And now for one quick sidebar I want to get off my chest about the 1983 Topps set: Despite what I’ve just said about overabundance and relatively little demand and the collapse of the baseball card economy way back when, I still stand by what I wrote about the 1983 set. It is undervalued at $75.00. Beckett and Krause do this thing where they value the complete set at a much higher value than the sum of its parts for sets made between certain years, and then flip flop that policy for the Eighties (sum of parts higher than set price). Granted, the cards are worth a lot less in the Eighties, but still. I think this is one of the few sets that you could judge on the merits of the previous category (1984 Donruss, 1984 Fleer Update and 1985 Topps being the other three from the decade). Mark my words: there will be three hot vintage 1980s sets this summer: 1982 Topps, 1982 Topps Traded and 1983 Topps. You’ll be lucky to get the 1983 for $75. There, I’m done digressing.
So that just leaves us with one last category of collectors: the new stuff guys and girls. And really, this is where the idea of ‘significant investment’ gets the trickiest to navigate. Even with the respective demises of Fleer and Pinnacle and the proverbial denial of the car keys to Donruss by Major League Baseball, there have been so many different sets made in the last ten years that it’s kind of ridiculous. Still, those companies that do still make cards (Topps and Upper Deck) have figured out a formula that seems to work for them: a fleet of sets and brand imprints aimed at different collectors (with different budgets) all offering sort of the same thing.
On average, a set will have less than 500 base cards, at least one limited-run parallel set, a number of separate insert sets and a lot of jersey, bat, seat and other memorabilia and autograph chase cards. So where are the cards worth the time and money? Well, it’s probably not the base set—which is a total shame, and probably the first sign that the end of the hobby is near—though short-printed base cards are making a comeback (sort of like an insert set within the base set). And it’s probably not the low-end insert sets either.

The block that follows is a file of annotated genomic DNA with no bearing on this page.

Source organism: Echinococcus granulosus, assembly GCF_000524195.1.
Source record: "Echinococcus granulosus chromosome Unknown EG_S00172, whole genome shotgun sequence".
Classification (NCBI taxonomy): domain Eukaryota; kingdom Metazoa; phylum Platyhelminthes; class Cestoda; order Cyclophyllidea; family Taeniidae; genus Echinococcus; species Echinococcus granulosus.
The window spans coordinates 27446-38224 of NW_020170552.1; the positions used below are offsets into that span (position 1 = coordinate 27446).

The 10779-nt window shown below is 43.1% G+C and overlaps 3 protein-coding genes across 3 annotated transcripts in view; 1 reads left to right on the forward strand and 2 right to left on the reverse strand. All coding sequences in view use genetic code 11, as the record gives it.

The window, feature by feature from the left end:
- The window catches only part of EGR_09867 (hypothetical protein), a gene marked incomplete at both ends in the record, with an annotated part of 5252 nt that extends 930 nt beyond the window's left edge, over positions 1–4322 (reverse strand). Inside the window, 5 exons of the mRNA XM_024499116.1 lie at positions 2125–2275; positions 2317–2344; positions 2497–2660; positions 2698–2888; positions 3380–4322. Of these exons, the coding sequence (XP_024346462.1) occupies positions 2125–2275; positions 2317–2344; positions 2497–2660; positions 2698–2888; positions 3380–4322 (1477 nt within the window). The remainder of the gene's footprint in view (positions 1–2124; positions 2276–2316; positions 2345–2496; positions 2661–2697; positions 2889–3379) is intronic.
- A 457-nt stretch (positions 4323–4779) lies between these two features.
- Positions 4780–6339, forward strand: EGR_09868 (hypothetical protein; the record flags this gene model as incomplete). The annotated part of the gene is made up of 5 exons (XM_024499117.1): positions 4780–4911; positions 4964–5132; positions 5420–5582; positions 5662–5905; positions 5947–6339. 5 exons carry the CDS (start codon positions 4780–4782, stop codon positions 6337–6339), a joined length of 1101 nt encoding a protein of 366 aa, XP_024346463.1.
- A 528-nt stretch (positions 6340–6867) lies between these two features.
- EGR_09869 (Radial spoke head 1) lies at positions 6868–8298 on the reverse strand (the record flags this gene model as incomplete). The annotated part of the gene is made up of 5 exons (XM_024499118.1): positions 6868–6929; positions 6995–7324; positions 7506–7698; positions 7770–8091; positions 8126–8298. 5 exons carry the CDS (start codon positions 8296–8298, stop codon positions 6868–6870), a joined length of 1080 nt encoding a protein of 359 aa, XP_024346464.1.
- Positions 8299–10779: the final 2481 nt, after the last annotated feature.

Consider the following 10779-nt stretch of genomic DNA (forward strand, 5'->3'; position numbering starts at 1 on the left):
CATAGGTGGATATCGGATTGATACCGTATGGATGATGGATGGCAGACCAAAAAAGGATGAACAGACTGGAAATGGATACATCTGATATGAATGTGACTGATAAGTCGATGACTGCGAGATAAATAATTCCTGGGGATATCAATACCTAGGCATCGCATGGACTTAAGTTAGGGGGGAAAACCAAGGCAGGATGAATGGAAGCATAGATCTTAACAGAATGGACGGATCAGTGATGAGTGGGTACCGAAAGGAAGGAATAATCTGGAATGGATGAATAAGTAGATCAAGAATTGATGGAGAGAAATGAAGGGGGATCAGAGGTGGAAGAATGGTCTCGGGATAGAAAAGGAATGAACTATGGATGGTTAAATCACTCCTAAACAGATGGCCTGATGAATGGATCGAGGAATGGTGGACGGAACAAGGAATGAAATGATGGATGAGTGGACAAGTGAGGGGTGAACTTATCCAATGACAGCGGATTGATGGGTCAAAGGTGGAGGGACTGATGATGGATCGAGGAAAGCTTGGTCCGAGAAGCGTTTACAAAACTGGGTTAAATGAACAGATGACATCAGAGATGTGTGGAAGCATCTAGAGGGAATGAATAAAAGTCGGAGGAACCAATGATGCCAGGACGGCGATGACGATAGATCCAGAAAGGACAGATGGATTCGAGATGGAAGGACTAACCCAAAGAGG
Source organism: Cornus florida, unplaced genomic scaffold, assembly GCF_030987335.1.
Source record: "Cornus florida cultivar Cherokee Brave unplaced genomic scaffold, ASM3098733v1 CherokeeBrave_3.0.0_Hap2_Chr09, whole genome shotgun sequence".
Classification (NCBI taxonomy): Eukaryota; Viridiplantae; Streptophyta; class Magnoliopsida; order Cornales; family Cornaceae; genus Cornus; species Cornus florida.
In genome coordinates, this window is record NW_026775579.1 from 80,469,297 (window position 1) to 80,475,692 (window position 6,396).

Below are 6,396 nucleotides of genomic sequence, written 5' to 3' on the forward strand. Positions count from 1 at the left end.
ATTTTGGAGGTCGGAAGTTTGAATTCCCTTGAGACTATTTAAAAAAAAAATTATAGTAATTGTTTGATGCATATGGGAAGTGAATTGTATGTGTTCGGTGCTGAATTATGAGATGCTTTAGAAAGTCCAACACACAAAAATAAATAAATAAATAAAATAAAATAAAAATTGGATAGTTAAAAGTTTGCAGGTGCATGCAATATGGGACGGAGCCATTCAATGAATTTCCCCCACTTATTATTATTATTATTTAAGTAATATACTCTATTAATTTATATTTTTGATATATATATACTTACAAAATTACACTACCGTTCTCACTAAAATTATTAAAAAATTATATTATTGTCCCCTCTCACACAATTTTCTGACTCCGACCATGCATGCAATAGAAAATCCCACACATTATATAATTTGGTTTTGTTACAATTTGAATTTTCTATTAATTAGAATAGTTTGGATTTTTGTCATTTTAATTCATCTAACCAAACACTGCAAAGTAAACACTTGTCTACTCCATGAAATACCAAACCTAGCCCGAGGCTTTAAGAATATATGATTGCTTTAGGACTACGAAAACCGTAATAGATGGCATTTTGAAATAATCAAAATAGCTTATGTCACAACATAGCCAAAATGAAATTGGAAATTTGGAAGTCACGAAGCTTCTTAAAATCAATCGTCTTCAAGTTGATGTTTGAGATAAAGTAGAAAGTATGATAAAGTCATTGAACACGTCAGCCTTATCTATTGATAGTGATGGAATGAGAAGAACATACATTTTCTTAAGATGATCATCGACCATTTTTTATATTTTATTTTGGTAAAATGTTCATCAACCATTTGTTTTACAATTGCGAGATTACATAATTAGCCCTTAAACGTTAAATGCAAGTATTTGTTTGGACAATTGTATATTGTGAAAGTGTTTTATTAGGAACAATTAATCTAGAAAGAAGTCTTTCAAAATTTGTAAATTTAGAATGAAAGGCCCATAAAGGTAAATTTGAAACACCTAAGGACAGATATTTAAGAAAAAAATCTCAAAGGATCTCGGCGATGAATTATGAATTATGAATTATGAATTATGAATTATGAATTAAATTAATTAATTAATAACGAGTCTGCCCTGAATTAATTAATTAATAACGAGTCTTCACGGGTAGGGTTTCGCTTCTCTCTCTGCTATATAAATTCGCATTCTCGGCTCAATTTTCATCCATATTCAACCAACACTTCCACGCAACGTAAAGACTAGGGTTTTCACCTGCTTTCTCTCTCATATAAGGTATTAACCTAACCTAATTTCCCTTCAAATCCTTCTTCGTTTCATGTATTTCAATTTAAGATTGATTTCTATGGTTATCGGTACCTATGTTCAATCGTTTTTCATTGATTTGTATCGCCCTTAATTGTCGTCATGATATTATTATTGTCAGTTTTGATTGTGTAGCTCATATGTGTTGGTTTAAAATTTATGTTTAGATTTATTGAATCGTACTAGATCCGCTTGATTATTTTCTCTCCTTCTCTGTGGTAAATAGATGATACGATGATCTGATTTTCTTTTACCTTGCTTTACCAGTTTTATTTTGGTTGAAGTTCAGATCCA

No, the real spot for investment-level cards is the memorabilia or ‘relic’ and autograph chase cards. Of course this is a no-brainer, seeing as how before the card companies chopped up the bats, gloves, bases, seats and jerseys to fit neatly onto cards they were real pieces of sports memorabilia with real scarcity and real value.
But you’re not getting the whole bat or the whole jersey—just a little swatch of it. And because there have been so many sets, with so many different inserts and relic and autograph cards, is there really a market for all of this stuff?
I don’t know. And I don’t think anyone will really know for sure for another ten or fifteen years. By that time I’ll be up in my tree house, yelling down to anyone who’ll listen that you shoulda got that 1983 Topps set back when it was $75—the last set with rookies of three bona fide Hall of Famers, two retiring legends and a Super Veterans card of Gene Garber. Now that’s a real investment.
Photo credits: 1953 Bowman Color Mickey Mantle, 1983 Topps Gene Garber Super Veteran. More 1948 - 1979 Set Countdown to come next week. I promise.